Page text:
Relation with other properties

Stronger properties

Property Meaning Proof of implication Proof of strictness (reverse implication failure) Intermediate notions
contractible space admits a contracting homotopy (direct from definition) weakly contractible not implies contractible (however, Whitehead's theorem says that weakly contractible equals contractible when we restrict to CW-spaces) |FULL LIST, MORE INFO
topologically convex space homeomorphic to a convex subset of Euclidean space (via contractible) (via contractible) Contractible space|FULL LIST, MORE INFO

Weaker properties

Property Meaning Proof of implication Proof of strictness (reverse implication failure) Intermediate notions
acyclic space all the homology groups are the same as those of a point weakly contractible implies acyclic |FULL LIST, MORE INFO
rationally acyclic space all the homology groups over the rationals are the same as those of a point Acyclic space|FULL LIST, MORE INFO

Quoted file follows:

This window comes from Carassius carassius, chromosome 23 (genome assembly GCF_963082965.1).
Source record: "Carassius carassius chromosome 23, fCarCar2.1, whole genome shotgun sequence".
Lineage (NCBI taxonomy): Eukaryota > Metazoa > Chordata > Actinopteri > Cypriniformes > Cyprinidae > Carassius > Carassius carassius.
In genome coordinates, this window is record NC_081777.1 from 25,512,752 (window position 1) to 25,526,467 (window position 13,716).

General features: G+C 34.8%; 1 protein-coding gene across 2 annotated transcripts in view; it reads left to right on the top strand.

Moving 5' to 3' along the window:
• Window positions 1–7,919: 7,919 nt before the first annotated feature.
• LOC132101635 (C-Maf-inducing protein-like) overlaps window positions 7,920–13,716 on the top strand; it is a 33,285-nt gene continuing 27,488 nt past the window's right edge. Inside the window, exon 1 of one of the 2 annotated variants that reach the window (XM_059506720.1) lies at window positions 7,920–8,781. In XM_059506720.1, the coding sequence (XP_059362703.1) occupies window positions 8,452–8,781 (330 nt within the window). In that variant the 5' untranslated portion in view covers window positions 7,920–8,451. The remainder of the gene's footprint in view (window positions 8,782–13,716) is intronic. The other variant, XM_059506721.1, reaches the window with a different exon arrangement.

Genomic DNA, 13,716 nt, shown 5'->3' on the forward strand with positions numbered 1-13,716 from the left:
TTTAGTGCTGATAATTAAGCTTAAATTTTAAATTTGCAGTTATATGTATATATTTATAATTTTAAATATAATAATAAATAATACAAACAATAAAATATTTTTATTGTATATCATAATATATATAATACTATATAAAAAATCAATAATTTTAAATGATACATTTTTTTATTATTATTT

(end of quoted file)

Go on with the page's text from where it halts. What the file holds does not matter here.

simply connected space the fundamental group is trivial |FULL LIST, MORE INFO
simple space the fundamental group is abelian and it acts trivially on all the higher homotopy groups Simply connected space|FULL LIST, MORE INFO
path-connected space any two points can be connected by a path |FULL LIST, MORE INFO

Metaproperties

Products

This property of topological spaces is closed under taking arbitrary products
View all properties of topological spaces closed under products

Since the homotopy group of the product of two spaces is the product of their homotopy groups, the product of two weakly contractible spaces is again weakly contractible.

Retract-hereditariness

This property of topological spaces is hereditary on retracts, viz if a space has the property, so does any retract of it
View all retract-hereditary properties of topological spaces

Any retract, and more generally, any homotopically injective subspace of a weakly contractible space is again weakly contractible.